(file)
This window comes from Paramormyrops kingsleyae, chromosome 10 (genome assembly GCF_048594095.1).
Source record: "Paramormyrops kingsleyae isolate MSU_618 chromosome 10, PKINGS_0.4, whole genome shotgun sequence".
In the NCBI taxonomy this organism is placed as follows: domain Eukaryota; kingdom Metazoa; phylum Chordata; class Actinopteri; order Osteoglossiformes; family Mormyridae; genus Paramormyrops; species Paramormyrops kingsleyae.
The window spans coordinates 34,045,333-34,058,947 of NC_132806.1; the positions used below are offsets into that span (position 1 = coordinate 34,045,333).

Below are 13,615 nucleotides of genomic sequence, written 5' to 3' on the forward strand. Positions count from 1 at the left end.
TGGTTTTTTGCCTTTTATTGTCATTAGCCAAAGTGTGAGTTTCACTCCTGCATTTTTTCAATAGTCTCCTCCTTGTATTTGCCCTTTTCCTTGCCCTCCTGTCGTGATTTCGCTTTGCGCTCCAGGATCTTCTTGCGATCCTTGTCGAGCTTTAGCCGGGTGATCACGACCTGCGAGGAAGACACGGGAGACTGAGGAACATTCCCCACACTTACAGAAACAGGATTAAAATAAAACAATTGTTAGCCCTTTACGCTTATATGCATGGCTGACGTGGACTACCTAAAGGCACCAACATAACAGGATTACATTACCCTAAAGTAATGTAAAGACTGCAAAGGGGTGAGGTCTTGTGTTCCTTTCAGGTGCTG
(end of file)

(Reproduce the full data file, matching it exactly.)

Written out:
This window comes from Paramormyrops kingsleyae, chromosome 10 (genome assembly GCF_048594095.1).
Source record: "Paramormyrops kingsleyae isolate MSU_618 chromosome 10, PKINGS_0.4, whole genome shotgun sequence".
In the NCBI taxonomy this organism is placed as follows: domain Eukaryota; kingdom Metazoa; phylum Chordata; class Actinopteri; order Osteoglossiformes; family Mormyridae; genus Paramormyrops; species Paramormyrops kingsleyae.
The window spans coordinates 34,045,333-34,058,947 of NC_132806.1; the positions used below are offsets into that span (position 1 = coordinate 34,045,333).

Below are 13,615 nucleotides of genomic sequence, written 5' to 3' on the forward strand. Positions count from 1 at the left end.
TGGTTTTTTGCCTTTTATTGTCATTAGCCAAAGTGTGAGTTTCACTCCTGCATTTTTTCAATAGTCTCCTCCTTGTATTTGCCCTTTTCCTTGCCCTCCTGTCGTGATTTCGCTTTGCGCTCCAGGATCTTCTTGCGATCCTTGTCGAGCTTTAGCCGGGTGATCACGACCTGCGAGGAAGACACGGGAGACTGAGGAACATTCCCCACACTTACAGAAACAGGATTAAAATAAAACAATTGTTAGCCCTTTACGCTTATATGCATGGCTGACGTGGACTACCTAAAGGCACCAACATAACAGGATTACATTACCCTAAAGTAATGTAAAGACTGCAAAGGGGTGAGGTCTTGTGTTCCTTTCAGGTGCTG